Happiness is near the center of the homeostatic regime, a state to which the robot aspires. The expression of interest is also within the homeostatic regime. Calm is there too. Outside the homeostatic regime lie other responses: sadness, boredom, fear, disgust, and anger.
Depending on sensory information flowing in through Kismet's eyes and the status of its motivational system, strategies form that activate behavior. If the social drive is overwhelmed, an "avoid person" strategy forms, and Kismet may assume an expression of annoyance and look away. A "seek person" behavior develops when the social drive is in the understimulated regime, and the face forms an expression of sadness. When Kismet is in the homeostatic regime, happy and interested and receiving a good face stimulus, the "engage person" behavior remains active. As drives move and shift and become satiated, other behaviors rise and fall: "engage toy," "avoid toy," and "sleep." For Kismet, the process of maintaining drives in the homeostatic regime is never-ending.
Kismet even has a strategy for self-protection. Like an infant who can fall asleep in a noisy room, Kismet can doze off if the environment becomes too stimulating. A nap refreshes: Kismet undergoes a "motivational reboot," awakening in the homeostatic regime, happy and interested. Or self-protection can evoke annoyance. If that doesn't change the situation, Kismet shows anger or fear. Then, at maximum stimulation, when it can't take any more, Kismet tunes out and looks away.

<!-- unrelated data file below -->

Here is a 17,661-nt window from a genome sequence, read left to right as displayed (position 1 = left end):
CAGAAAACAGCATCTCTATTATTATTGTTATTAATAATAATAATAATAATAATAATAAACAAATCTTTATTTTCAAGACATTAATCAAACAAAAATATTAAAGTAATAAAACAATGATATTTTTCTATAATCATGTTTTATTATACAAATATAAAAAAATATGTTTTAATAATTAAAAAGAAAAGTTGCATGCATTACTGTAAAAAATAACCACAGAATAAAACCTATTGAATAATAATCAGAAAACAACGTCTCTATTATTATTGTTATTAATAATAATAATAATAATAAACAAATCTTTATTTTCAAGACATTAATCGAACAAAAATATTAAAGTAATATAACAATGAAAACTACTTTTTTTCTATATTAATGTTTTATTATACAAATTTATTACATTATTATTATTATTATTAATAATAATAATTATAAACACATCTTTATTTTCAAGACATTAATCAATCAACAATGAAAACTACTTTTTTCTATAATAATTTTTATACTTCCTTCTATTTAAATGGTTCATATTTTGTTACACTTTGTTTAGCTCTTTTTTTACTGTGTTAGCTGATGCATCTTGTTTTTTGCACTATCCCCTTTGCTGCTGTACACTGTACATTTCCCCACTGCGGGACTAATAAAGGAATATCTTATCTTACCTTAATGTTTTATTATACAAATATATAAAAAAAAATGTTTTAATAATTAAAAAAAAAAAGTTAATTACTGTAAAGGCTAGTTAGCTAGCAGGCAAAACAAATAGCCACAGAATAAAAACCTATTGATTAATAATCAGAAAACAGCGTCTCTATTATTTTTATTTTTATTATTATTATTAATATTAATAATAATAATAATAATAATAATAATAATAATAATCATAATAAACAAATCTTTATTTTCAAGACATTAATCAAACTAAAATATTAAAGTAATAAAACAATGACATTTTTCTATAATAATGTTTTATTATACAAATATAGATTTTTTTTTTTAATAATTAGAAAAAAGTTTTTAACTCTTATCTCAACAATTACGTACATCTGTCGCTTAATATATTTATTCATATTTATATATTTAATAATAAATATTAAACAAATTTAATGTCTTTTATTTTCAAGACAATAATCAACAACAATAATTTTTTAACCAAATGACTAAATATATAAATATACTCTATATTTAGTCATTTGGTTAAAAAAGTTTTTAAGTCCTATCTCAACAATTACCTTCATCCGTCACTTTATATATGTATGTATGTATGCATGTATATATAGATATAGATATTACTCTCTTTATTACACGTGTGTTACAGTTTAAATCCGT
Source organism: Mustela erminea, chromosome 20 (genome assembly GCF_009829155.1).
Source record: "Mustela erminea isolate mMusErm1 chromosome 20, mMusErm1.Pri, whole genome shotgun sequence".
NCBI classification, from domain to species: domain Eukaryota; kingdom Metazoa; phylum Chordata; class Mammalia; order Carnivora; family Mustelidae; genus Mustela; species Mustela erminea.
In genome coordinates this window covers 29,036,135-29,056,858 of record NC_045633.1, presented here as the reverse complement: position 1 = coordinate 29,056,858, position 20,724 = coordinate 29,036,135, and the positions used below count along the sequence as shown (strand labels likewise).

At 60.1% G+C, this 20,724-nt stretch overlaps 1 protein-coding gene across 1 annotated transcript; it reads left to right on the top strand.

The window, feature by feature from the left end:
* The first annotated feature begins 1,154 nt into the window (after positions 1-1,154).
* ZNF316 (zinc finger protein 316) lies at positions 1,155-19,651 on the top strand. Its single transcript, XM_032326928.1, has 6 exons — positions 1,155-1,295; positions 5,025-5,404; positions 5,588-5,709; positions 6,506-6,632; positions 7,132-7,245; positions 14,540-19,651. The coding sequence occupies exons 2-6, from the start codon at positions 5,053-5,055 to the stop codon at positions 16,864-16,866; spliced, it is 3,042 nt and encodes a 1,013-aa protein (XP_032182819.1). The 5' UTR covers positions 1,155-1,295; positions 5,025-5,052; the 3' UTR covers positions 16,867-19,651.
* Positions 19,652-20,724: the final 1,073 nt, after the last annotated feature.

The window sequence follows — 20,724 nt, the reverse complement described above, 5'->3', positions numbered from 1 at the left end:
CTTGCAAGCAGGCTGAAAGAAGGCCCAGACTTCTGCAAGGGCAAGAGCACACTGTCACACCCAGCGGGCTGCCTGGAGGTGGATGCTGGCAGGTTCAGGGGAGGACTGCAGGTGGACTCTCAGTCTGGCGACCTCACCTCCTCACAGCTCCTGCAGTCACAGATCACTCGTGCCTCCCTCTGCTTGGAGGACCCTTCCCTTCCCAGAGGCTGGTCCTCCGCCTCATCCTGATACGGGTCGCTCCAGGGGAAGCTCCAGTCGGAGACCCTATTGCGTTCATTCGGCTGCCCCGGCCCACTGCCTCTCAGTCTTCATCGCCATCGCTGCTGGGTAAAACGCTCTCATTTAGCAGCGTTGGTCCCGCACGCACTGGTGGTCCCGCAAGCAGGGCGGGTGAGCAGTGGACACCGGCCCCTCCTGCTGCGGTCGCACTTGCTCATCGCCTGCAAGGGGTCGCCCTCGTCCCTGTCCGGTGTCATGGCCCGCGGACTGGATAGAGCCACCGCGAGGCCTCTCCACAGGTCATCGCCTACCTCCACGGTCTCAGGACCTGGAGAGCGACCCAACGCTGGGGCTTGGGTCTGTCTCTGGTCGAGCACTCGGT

Inspired by her study of the relationship between a mother and her infant, Breazeal wanted to create a powerful social manipulator. Just as a baby uses expressions, kicks, and cries to manipulate the mother into satisfying its needs and desires, Kismet is designed to engage people in a wide variety of social interactions that satisfy its internal drives. Because the nature of Kismet is ultimately to learn, to become more sophisticated, and to develop as a social creature, it is driven to engage people and to keep them engaged.